For well over a decade, Gonzaga has been developing its partnership with Pontifica Universidad Javeriana, a fellow Jesuit institution in Colombia, with campuses in Bogota and Cali. There is a robust range of exchanges with colleagues and programs between the two universities, and several Gonzaga faculty members have enjoyed serving as visiting faculty members in Colombia, teaching courses in business, English, education, leadership and communication. One example of the universities’ collaboration is an experiential-learning course on Communication and Community Development, which was a finalist for the international Paul Fortier Prize for innovative pedagogy. Taught by Gonzaga professors Pavel Shlossberg and Katey Roden, the course is now in its fourth year and continuing to draw interest from graduate students at both universities. Following are the reflections of two students: a Gonzaga graduate student who participated in a course at Javeriana, and a Javeriana student who participated in a Gonzaga on-campus program.
Maria Jose Gutierez
Mastering the Family Business
My family has been in the real estate business since 1974, and fortunately for me, I had the chance to join the business and work alongside many relatives, including my grandmother, parents, siblings, aunts and uncles.
When I realized that my calling was to take the family business to the next level, I decided to develop my leadership skills by pursuing my M.B.A. in 2017. As part of Javeriana’s M.B.A. program, I participated in a study abroad immersion through Gonzaga University’s School of Leadership Studies in April 2018.
I was thrilled, because this meant both learning about leadership and studying in the U.S.A., a dream come true! The Innovative Leadership course taught by Joe Albert and Rachelle Strawther touched on culture, innovation, emotional intelligence and servant leadership. This combination of topics was very insightful. I had no idea that there was a servant leader in me! It also helped me come to understand why I had experienced culture clashes in the past with a group of real estate colleagues who became business partners. I now have new skills to start working with them again in a very ambitious project.
The course included company visits and leadership interviews at Boeing, Amazon, Starbucks, Seattle’s World Famous Fish Market, Delta Dental, Seven2, Kaiser Aluminum, Northwest Farm Credit Services, and STCU. I consider this to be the best way to learn: experiencing how classroom lessons apply to the workplace.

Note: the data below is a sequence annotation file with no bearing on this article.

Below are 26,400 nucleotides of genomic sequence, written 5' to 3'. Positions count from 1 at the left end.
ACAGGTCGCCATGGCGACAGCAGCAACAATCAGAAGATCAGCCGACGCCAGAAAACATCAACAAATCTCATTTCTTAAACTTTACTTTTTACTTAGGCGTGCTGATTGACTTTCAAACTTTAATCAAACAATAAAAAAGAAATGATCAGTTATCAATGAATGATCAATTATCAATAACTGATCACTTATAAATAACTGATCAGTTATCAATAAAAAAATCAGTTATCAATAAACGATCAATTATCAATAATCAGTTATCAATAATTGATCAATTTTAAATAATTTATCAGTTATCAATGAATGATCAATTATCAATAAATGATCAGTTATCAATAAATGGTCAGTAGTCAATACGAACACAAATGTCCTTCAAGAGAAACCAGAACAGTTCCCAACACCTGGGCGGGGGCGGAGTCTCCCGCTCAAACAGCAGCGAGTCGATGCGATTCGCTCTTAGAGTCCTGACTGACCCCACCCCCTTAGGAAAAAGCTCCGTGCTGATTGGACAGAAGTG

I felt at home at Gonzaga and want to thank everyone there for this life-changing experience that will live in me for the years to come.
The Transformative Nature of Study Abroad
In 2017 and 2018, I participated in GU’s study-abroad program in Cali, Colombia, where there is a partnership with Pontifica Universidad Javeriana. A major focus is community development, specifically with organizations who produce citizens’ media (e.g., radio programs) for and with marginalized populations, particularly displaced people who moved to Cali to escape politically motivated violence in rural areas. Both trips were far more personal than I ever anticipated. I had kind of lost track of myself, moving along with the slow current of my life. The choices I made were rarely life-altering, but they consistently put distance between who I was and who I wanted to be. Working with people who participate in organizations that connect and empower others in their own communities was enlightening.
I reached a place of reflection that would have been hard to find if Communication and Community Development (COML 572) had been a traditional course. Some things have to hit all the senses before they can be absorbed by the heart and mind. Seeing a place from as many perspectives as possible must be done in person. Traveling around Cali helped me understand the academic texts we’d read to prepare for the immersion. It also made texts I had read for other courses snap unexpectedly into focus as my perspective about the world and my place in it shifted.
Being involved with the same organizations over two summers provided me a broad perspective of the impact of politics, socioeconomic stratification, marginalization and diversity on the people with whom we worked. I gained insights about the construction of culture and community that I could not have learned elsewhere. I hope other students seize the opportunity to do the same.
Ultimately, study abroad helped me slow down enough to consider the available paths forward and define some important personal and academic goals. I entered the course thinking I would finish my M.A. and continue on my current career path. I left knowing I would pursue a Ph.D., hopefully performing research that lends itself to social justice applications. For me, in the most practical sense possible, the experience was transformative.
Check out the options for graduate-level study abroad opportunities at gonzaga.edu.